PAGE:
Kazuo Ishiguro’s second novel The Remains of the Day is a masterpiece of fiction. Subtlety its middle name, the book presents the quiet limitations we impose on ourselves (versus those imposed from external sources) in poignant, elegant fashion that speaks to the true nature of humanity. The story of a butler so focused on his sense of duty that he denies himself the basic aspects of existence, it’s one of the main reasons Ishiguro recently won the Nobel for literature. Equally subtle but less believable in execution, Ishiguro’s 2005 novel Never Let Me Go is another strong reason.
Plot-wise, Never Let Me Go is straight-forward: three young people grow up in what is essentially an orphanage, coming of age with the idea they are clones who will someday be organ donors for ordinary people. The real meat of the novel is found, however, in the interaction of the three and the perspectives of the world as they evolve.
Like The Remains of the Day, Never Let Me Go is highly introspective, integrating the tiny but telling details of quotidian life and relationships. The story is told through the eyes of Cathy, an intelligent, sensitive young woman trying to fit in yet retain her identity among the other young people at their boarding home. Having a troubled relationship with a fellow student Ruth, the two, through a series of events and compromises, form a strong but strange friendship. The third primary character is an emotionally volatile young man named Tom who is initially bullied by the other boys, but after realizing certain things, comes into his own and is able to form stronger relationships with others. The art the young people produce of odd importance to their overseers, Ishiguro slowly unveils the underlying logic to their situation in the boarding home, all the while the young attempt to reconcile their state state as clones with the wider world beyond and themselves.
But for as vulnerable and elegantly written Never Let Me Go represents humanity (that is the reason to read the novel), it never convinced me of its premise, not even close. The main characters all know their situation: clones who will one day donate their organs so that normal humans can continue to live, death the natural result of the donation. Yet, none of them had anything close to a crisis of mortality. None freaked out, flew off the handle, or tried to escape their imminent death. Like lambs to the slaughter, each accepted their fate and did what needed to be done. This struck me as anti-human—not in the sense that they internalized their purpose (for certain that is one natural reaction), rather in that none, zero, zilch rebelled. After all, if there is any basic instinct to humanity, it is to survive, yet the characters show no interest when pressed. This is not to say Never Let Me Go should have been a classic hero’s narrative wherein the victimized clone rises to freedom by defeating their oppressors, rather that Ishiguro’s characters never seemed to even entertain thoughts of somehow exiting their undesirable situation and continue living. This is made all the more strange by the fact each is given the freedom to live a relatively normal life; they could have escaped their inevitable fate at any time. But none did, as if duty were somehow stronger than survival in all cases.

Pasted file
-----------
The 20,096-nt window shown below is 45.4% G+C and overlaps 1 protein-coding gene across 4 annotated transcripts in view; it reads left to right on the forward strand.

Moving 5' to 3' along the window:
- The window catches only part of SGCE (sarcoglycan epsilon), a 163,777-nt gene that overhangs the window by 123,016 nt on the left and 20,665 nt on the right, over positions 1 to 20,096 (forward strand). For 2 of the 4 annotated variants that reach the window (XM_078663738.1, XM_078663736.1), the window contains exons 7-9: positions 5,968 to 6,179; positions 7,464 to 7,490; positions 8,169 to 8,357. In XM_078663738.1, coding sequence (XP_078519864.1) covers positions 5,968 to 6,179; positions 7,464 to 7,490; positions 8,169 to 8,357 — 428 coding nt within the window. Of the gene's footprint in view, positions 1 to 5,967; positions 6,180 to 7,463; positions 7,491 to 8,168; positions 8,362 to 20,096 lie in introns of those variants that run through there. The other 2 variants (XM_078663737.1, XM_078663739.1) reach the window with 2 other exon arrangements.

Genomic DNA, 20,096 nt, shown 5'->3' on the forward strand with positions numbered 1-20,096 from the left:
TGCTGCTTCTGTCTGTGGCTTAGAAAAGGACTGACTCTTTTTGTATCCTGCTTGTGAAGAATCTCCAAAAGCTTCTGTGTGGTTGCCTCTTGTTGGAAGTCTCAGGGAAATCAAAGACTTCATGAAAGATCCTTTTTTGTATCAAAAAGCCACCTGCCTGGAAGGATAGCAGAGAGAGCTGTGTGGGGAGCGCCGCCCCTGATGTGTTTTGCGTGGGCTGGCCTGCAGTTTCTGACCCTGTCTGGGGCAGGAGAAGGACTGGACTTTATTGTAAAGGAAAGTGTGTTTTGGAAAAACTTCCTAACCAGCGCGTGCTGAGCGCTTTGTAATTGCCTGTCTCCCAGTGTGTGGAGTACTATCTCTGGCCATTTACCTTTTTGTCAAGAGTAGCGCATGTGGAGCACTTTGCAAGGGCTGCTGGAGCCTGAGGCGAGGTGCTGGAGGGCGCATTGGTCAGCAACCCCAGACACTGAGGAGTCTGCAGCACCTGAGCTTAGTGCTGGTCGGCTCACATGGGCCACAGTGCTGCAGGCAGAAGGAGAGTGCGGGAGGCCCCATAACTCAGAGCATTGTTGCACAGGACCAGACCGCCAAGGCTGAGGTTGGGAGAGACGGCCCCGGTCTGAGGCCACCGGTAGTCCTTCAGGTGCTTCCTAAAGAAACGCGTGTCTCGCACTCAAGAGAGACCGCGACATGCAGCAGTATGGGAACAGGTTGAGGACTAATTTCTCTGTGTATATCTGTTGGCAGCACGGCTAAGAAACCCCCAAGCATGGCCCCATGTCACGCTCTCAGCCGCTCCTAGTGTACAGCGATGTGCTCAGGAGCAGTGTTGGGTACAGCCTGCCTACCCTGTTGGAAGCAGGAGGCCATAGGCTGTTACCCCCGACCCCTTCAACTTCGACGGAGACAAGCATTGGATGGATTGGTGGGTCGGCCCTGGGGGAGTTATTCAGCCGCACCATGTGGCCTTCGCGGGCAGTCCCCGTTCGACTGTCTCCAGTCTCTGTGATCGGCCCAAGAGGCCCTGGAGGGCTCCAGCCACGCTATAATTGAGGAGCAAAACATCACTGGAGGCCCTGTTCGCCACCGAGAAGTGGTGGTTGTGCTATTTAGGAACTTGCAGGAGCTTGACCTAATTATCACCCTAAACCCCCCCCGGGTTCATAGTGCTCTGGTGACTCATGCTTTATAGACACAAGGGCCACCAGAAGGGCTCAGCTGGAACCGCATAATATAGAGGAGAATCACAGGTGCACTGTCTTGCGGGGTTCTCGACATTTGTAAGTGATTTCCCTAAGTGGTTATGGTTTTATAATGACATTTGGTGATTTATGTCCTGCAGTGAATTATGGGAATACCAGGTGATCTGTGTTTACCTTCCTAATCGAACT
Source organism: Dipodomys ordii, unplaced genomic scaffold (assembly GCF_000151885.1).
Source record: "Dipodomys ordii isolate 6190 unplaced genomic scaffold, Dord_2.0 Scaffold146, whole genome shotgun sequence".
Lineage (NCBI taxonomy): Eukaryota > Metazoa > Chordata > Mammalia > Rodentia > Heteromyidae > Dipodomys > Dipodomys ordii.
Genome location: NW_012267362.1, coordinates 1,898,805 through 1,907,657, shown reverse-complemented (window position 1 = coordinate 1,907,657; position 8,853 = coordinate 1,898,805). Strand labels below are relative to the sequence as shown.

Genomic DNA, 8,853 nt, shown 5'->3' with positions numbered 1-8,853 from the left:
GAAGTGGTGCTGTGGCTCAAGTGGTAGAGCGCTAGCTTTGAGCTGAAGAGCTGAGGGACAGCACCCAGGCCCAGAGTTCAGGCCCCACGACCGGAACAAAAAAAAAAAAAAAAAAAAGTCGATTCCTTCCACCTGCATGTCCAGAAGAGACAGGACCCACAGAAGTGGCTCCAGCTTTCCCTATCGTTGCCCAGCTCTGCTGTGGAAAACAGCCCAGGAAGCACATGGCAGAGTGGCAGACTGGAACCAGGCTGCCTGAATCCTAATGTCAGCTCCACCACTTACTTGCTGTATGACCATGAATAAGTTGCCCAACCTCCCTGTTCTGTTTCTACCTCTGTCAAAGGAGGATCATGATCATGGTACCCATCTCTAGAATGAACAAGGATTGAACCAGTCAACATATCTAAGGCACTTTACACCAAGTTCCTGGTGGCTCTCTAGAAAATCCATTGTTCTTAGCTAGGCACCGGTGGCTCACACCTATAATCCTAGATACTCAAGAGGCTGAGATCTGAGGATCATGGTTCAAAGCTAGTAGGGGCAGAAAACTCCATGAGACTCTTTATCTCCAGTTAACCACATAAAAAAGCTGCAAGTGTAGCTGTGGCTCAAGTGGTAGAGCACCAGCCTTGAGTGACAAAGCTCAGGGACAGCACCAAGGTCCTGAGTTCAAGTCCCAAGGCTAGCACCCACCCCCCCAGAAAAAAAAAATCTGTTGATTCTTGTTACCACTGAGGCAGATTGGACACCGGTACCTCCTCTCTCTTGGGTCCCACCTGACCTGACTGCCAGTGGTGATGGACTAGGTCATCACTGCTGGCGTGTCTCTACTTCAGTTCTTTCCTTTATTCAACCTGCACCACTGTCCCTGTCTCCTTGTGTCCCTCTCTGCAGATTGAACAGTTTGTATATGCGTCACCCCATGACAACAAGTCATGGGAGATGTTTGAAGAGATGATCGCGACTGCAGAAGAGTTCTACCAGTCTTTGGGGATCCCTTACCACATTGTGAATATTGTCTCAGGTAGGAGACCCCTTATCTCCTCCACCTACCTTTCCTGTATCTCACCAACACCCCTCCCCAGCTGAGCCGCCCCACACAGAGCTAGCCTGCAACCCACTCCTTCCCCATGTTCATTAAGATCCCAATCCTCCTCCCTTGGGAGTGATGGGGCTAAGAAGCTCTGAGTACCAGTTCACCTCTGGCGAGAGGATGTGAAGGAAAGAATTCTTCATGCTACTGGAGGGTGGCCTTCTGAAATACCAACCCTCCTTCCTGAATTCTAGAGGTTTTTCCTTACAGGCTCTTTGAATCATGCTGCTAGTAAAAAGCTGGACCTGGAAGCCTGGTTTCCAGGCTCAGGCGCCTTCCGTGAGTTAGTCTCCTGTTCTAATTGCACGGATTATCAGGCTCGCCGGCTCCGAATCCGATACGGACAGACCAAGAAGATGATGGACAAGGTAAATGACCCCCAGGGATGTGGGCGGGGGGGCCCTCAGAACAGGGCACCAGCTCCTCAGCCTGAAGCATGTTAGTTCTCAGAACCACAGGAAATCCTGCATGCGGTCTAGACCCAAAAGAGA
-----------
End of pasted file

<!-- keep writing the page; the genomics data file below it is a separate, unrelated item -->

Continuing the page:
The disparity between humanity in the book and humanity in the real world should not deter the reader, however. I am glad I read Never Let Me Go. It possesses the same sensitivity and subtle portrayal of existence as The Remains of the Day; Cathy, Ruth, and Tom are characters straight from real life that deal with their situation and changing circumstances in relatable fashion. Except, of course, clinging to the vestiges of mortality. Never Let Me Go wanted to be a fully human and humane novel, but given this disparity I couldn’t buy fully into it. Great novel with a glaring omission…